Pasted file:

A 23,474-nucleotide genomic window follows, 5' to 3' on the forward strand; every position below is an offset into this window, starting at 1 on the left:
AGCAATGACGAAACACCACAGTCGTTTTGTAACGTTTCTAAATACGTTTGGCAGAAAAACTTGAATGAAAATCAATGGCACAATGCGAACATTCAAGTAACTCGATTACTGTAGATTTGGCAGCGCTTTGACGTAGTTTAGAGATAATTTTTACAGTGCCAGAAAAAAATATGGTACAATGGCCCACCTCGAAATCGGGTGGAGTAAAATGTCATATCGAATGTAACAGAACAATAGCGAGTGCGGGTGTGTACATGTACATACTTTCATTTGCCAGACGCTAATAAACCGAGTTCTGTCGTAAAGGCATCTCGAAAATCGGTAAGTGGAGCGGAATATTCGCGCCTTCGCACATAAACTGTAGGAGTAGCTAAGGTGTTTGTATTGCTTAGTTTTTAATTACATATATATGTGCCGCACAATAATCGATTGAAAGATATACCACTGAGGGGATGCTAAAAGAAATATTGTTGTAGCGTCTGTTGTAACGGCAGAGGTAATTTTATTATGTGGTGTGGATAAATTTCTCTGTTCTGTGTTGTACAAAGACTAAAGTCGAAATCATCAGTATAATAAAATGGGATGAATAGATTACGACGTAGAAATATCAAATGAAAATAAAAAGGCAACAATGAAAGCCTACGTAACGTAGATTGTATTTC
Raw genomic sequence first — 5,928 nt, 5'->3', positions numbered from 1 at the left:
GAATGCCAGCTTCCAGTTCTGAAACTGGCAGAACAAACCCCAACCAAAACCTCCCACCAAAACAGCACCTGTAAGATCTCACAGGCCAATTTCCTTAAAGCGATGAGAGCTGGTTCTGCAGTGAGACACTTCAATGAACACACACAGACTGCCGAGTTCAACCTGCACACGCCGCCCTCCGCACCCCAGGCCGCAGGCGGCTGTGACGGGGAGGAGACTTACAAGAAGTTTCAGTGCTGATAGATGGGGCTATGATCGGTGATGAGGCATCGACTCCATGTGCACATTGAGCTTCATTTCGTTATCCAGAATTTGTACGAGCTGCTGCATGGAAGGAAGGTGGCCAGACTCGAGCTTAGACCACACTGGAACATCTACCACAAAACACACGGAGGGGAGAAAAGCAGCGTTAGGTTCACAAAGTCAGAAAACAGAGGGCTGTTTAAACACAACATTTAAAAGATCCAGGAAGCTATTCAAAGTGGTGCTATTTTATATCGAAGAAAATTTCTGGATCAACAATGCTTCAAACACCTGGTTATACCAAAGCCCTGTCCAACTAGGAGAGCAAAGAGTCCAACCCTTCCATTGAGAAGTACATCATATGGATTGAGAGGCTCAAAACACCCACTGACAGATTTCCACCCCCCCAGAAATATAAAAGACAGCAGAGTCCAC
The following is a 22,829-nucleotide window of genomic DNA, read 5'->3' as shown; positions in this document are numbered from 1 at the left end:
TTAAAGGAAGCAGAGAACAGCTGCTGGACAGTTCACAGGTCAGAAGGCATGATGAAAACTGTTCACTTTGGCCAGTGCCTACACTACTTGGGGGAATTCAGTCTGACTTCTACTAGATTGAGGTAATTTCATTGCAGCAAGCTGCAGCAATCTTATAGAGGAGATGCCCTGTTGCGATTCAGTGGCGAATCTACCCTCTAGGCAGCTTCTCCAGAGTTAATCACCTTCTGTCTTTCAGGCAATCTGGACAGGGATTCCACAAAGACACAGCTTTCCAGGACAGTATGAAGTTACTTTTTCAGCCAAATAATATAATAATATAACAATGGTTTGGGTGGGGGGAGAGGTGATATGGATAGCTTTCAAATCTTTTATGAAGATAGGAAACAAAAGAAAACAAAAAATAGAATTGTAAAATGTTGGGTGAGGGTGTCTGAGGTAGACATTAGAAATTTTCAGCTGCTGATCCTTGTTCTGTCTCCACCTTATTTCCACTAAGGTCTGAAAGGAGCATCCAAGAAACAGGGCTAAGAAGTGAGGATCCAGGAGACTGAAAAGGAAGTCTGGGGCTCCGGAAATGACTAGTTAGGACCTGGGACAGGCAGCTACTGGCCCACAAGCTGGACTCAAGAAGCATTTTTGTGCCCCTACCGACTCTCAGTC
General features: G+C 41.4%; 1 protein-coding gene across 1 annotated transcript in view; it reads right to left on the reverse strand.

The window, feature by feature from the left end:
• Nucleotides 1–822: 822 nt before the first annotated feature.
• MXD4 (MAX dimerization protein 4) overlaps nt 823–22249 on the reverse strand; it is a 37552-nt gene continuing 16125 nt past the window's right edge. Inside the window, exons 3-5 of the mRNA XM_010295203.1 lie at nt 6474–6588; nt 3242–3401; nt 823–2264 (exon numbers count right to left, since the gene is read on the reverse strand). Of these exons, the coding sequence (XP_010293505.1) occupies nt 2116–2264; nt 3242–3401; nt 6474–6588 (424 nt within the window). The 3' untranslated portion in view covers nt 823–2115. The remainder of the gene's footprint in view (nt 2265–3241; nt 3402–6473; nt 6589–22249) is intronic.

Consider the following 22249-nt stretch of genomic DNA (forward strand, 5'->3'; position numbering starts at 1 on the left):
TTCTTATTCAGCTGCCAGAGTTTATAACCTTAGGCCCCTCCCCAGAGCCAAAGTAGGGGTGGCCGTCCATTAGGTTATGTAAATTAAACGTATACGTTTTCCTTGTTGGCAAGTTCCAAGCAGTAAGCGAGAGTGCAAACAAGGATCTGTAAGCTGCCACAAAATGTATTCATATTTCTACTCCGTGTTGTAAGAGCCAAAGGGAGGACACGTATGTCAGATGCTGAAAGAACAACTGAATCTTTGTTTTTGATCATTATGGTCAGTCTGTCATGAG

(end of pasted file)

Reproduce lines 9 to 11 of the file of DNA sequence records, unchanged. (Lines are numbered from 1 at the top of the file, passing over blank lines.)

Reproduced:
• Nucleotides 1–822: 822 nt before the first annotated feature.
• MXD4 (MAX dimerization protein 4) overlaps nt 823–22249 on the reverse strand; it is a 37552-nt gene continuing 16125 nt past the window's right edge. Inside the window, exons 3-5 of the mRNA XM_010295203.1 lie at nt 6474–6588; nt 3242–3401; nt 823–2264 (exon numbers count right to left, since the gene is read on the reverse strand). Of these exons, the coding sequence (XP_010293505.1) occupies nt 2116–2264; nt 3242–3401; nt 6474–6588 (424 nt within the window). The 3' untranslated portion in view covers nt 823–2115. The remainder of the gene's footprint in view (nt 2265–3241; nt 3402–6473; nt 6589–22249) is intronic.

Consider the following 22249-nt stretch of genomic DNA (forward strand, 5'->3'; position numbering starts at 1 on the left):